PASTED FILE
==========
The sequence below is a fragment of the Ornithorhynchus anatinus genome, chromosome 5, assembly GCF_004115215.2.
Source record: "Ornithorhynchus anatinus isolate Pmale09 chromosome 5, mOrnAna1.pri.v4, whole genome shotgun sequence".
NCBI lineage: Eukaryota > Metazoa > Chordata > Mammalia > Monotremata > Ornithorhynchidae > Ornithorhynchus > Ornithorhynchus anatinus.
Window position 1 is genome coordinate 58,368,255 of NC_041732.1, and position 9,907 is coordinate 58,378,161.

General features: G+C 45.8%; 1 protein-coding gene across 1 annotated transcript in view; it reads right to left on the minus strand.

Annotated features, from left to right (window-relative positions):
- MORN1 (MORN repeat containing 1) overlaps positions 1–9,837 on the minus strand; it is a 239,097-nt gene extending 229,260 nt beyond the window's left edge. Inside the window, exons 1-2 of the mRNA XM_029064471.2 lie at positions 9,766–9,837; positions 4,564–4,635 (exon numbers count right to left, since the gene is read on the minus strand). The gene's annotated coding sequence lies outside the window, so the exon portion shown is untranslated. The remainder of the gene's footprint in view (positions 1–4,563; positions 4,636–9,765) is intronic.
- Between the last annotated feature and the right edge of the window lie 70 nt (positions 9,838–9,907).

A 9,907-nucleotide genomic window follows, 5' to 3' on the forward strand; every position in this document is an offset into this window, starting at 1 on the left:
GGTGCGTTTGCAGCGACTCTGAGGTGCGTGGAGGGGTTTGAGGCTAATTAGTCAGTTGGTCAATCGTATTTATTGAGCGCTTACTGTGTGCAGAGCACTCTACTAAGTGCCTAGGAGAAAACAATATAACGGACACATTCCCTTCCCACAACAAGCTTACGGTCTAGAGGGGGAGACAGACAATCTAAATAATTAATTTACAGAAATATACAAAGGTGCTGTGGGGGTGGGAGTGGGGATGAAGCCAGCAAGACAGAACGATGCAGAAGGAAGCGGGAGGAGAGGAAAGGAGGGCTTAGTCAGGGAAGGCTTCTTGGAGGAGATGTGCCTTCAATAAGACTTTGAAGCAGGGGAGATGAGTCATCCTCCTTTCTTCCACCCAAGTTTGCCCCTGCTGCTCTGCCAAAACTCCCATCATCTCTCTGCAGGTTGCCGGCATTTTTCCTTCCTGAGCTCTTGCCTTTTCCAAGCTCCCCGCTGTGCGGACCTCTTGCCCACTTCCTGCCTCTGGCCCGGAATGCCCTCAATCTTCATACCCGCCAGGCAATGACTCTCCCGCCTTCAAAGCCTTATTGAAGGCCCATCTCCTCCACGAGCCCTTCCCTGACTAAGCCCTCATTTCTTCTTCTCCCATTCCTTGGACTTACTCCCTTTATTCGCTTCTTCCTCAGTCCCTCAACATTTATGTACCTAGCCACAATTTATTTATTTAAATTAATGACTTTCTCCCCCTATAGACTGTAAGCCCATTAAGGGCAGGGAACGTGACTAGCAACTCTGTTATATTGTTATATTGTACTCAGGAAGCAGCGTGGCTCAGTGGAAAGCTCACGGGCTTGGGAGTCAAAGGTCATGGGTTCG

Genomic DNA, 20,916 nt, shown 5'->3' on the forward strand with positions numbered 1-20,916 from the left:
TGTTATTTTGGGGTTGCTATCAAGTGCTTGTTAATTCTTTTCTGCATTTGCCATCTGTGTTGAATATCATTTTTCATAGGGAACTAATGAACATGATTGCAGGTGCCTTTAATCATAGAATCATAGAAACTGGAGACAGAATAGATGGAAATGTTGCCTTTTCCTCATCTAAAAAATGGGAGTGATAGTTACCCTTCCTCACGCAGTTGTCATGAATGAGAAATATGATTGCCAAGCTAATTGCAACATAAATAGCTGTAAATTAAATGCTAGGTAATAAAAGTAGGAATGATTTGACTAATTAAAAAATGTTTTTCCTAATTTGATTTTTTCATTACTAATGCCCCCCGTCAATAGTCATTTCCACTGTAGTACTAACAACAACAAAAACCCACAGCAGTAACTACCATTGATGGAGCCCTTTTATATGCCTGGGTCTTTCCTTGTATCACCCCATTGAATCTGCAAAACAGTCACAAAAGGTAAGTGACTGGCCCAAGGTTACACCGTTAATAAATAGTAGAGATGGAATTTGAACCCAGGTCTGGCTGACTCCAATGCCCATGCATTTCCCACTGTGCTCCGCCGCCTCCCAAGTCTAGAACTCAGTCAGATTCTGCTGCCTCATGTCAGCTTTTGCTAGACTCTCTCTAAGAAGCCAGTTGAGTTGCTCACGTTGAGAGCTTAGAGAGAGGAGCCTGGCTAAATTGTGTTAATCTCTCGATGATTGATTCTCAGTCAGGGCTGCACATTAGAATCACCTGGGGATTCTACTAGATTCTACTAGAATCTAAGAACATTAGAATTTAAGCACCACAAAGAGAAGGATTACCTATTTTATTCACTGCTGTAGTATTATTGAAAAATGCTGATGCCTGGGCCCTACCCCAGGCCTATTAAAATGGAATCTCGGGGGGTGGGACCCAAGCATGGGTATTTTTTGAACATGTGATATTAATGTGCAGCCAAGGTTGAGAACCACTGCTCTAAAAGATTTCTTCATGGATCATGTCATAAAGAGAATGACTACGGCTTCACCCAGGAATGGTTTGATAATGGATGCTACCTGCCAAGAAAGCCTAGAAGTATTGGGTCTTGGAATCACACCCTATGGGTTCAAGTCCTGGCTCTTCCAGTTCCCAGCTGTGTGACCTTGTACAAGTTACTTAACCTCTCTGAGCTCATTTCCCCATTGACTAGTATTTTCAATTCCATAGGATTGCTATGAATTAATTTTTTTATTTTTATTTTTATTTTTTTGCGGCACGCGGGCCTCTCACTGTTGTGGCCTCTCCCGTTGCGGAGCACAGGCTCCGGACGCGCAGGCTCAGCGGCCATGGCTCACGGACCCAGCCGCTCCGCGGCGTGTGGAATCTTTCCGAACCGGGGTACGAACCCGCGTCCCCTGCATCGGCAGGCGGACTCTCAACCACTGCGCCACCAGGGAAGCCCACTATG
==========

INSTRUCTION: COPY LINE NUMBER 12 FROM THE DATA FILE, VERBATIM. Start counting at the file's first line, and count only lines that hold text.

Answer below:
TGTTATTTTGGGGTTGCTATCAAGTGCTTGTTAATTCTTTTCTGCATTTGCCATCTGTGTTGAATATCATTTTTCATAGGGAACTAATGAACATGATTGCAGGTGCCTTTAATCATAGAATCATAGAAACTGGAGACAGAATAGATGGAAATGTTGCCTTTTCCTCATCTAAAAAATGGGAGTGATAGTTACCCTTCCTCACGCAGTTGTCATGAATGAGAAATATGATTGCCAAGCTAATTGCAACATAAATAGCTGTAAATTAAATGCTAGGTAATAAAAGTAGGAATGATTTGACTAATTAAAAAATGTTTTTCCTAATTTGATTTTTTCATTACTAATGCCCCCCGTCAATAGTCATTTCCACTGTAGTACTAACAACAACAAAAACCCACAGCAGTAACTACCATTGATGGAGCCCTTTTATATGCCTGGGTCTTTCCTTGTATCACCCCATTGAATCTGCAAAACAGTCACAAAAGGTAAGTGACTGGCCCAAGGTTACACCGTTAATAAATAGTAGAGATGGAATTTGAACCCAGGTCTGGCTGACTCCAATGCCCATGCATTTCCCACTGTGCTCCGCCGCCTCCCAAGTCTAGAACTCAGTCAGATTCTGCTGCCTCATGTCAGCTTTTGCTAGACTCTCTCTAAGAAGCCAGTTGAGTTGCTCACGTTGAGAGCTTAGAGAGAGGAGCCTGGCTAAATTGTGTTAATCTCTCGATGATTGATTCTCAGTCAGGGCTGCACATTAGAATCACCTGGGGATTCTACTAGATTCTACTAGAATCTAAGAACATTAGAATTTAAGCACCACAAAGAGAAGGATTACCTATTTTATTCACTGCTGTAGTATTATTGAAAAATGCTGATGCCTGGGCCCTACCCCAGGCCTATTAAAATGGAATCTCGGGGGGTGGGACCCAAGCATGGGTATTTTTTGAACATGTGATATTAATGTGCAGCCAAGGTTGAGAACCACTGCTCTAAAAGATTTCTTCATGGATCATGTCATAAAGAGAATGACTACGGCTTCACCCAGGAATGGTTTGATAATGGATGCTACCTGCCAAGAAAGCCTAGAAGTATTGGGTCTTGGAATCACACCCTATGGGTTCAAGTCCTGGCTCTTCCAGTTCCCAGCTGTGTGACCTTGTACAAGTTACTTAACCTCTCTGAGCTCATTTCCCCATTGACTAGTATTTTCAATTCCATAGGATTGCTATGAATTAATTTTTTTATTTTTATTTTTATTTTTTTGCGGCACGCGGGCCTCTCACTGTTGTGGCCTCTCCCGTTGCGGAGCACAGGCTCCGGACGCGCAGGCTCAGCGGCCATGGCTCACGGACCCAGCCGCTCCGCGGCGTGTGGAATCTTTCCGAACCGGGGTACGAACCCGCGTCCCCTGCATCGGCAGGCGGACTCTCAACCACTGCGCCACCAGGGAAGCCCACTATG